Progressive lawmakers Sen. Ed Markey (D-Mass.) and Rep. Ro Khanna (D-Calif.) introduced a bill Friday to stop development of the Ground Based Strategic Deterrent (GBSD) program and redirect the funds toward developing a universal coronavirus vaccine and other disease research.

The Investing in Cures Before Missiles (ICBM) Act would specifically block the appropriation of fiscal year 2022 funds for both GBSD and the W87-1 nuclear warhead modification program, while also commissioning a study on extending the life of the Minuteman III intercontinental ballistic missiles (ICBM) to 2050.

Minuteman III missile

“The United States should invest in a vaccine of mass prevention before another new land-based weapon of mass destruction,” Markey said in a statement. “The ICBM Act makes clear that we can begin to phase out the Cold War nuclear posture that risks accidental nuclear war while still deterring adversaries and assuring allies, and redirect those savings to the clear and present dangers posed by coronaviruses and other emerging and infectious diseases.”

The new bill arrives a few weeks after Markey and Khanna sent a letter to President Biden to scale back nuclear modernization efforts, including GBSD development, citing concerns on the “unsustainable rate of spending” (Defense Daily, March 3). 

“With all of the global challenges we face, the last thing we should be doing is giving billions to defense contractors to build missiles we don’t need to keep as a strong nuclear deterrence,” Khanna said in a statement Friday. “The GBSD program is unneeded and projected to cost $100 billion, there is simply no logical reason to allow the program to move forward. For much cheaper, we can extend the lifespan of the Minuteman III missiles we already have and instead focus on investing in the urgent national security threat in front of us: the COVID-19 pandemic.”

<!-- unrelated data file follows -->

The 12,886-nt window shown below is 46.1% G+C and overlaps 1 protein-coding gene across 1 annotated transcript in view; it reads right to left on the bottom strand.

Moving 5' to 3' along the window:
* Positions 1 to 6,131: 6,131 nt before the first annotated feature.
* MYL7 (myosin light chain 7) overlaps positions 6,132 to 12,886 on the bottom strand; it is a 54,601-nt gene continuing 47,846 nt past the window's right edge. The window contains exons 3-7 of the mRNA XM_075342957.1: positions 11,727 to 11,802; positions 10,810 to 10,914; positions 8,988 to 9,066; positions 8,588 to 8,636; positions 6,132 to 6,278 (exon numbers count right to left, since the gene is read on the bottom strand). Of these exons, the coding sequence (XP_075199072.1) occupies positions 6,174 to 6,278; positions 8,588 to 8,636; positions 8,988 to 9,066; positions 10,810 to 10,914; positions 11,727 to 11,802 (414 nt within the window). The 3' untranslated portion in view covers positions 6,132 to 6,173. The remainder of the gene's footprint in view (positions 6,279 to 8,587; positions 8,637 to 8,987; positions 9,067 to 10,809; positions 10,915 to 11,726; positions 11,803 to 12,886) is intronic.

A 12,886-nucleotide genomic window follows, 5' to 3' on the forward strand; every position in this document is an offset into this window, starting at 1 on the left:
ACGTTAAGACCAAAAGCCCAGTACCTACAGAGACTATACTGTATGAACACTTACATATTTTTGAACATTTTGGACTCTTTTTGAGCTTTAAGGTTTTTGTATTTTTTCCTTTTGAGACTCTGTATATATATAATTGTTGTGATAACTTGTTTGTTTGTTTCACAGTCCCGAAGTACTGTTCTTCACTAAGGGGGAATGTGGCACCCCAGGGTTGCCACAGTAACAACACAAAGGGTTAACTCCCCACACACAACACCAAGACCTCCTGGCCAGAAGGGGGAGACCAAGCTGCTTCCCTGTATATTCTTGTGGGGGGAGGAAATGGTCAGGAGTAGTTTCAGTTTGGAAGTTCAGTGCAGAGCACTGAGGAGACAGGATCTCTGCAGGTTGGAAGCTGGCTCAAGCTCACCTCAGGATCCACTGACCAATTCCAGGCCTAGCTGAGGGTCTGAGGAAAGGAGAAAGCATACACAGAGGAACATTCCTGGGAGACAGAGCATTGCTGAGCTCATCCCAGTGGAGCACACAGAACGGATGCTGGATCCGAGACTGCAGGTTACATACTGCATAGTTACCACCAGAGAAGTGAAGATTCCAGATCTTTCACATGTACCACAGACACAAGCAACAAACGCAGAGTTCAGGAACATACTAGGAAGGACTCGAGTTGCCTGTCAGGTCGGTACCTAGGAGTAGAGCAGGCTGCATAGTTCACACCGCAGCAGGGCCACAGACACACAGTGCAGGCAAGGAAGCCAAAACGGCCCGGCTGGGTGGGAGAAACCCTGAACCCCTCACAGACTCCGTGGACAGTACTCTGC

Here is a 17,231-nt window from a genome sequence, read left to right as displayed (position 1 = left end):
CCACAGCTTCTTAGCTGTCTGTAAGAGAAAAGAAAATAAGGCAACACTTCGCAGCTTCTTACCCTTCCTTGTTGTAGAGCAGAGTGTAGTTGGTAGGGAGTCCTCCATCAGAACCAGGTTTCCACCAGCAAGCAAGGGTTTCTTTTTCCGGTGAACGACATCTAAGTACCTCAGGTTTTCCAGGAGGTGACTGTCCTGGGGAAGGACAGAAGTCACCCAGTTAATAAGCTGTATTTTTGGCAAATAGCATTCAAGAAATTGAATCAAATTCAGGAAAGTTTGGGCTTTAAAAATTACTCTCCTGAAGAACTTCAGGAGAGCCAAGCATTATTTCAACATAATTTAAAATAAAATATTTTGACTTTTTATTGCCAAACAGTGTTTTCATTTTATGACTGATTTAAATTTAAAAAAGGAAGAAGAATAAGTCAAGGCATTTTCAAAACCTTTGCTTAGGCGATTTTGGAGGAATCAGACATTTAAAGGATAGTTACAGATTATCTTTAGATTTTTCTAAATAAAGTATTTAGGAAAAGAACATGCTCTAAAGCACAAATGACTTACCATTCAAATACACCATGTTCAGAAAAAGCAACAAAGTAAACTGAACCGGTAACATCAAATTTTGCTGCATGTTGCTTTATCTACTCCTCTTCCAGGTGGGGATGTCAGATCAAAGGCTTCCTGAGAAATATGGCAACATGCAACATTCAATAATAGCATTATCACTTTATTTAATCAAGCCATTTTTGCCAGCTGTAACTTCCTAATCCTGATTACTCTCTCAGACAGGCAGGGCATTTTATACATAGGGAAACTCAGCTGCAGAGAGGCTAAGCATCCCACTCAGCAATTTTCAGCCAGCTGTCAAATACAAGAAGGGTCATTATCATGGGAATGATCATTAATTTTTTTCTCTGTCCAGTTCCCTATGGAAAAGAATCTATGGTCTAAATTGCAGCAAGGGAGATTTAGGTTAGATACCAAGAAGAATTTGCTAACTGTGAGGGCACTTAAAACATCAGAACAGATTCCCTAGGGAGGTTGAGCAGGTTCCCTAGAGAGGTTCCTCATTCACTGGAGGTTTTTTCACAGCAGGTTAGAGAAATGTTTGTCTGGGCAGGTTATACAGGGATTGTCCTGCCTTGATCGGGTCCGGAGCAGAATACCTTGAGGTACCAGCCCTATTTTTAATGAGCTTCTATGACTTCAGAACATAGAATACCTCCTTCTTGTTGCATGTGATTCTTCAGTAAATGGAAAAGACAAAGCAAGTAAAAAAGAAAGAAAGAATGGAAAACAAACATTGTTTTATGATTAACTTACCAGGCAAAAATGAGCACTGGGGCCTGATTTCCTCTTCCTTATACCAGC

GBSD, which is intended to replace the current Minuteman III ICBMs, is set to be built by Northrop Grumman [NOC] with flight tests scheduled to begin in FY ‘24.

The GBSD program is expected to total $93-$96 billion in acquisition costs and an estimated $260 billion in life-cycle costs.

The bill calls for redirecting $1 billion in unobligated funds for GBSD to the National Institute of Allergy and Infectious Diseases for universal coronavirus vaccine development and unobligated funds for the W-871 warhead to the Centers for Disease Control and Prevention for research on combating emerging and zoonotic infectious diseases. 

Rep. Mike Rogers (R-Ala.), the House Armed Services Committee ranking member, told reporters he believes the panel will have the bipartisan support to block any proposed cuts to the GBSD program (Defense Daily, March 22). 

The ICBM Act’s co-sponsor includes three additional senators and 13 members of the House, including Sen. Chris Van Hollen (D-Md.) who also recently introduced a bill to cancel development of a new sea-launched cruise missile (N-SLCM) and its low-yield nuclear warhead (Defense Daily, March 4).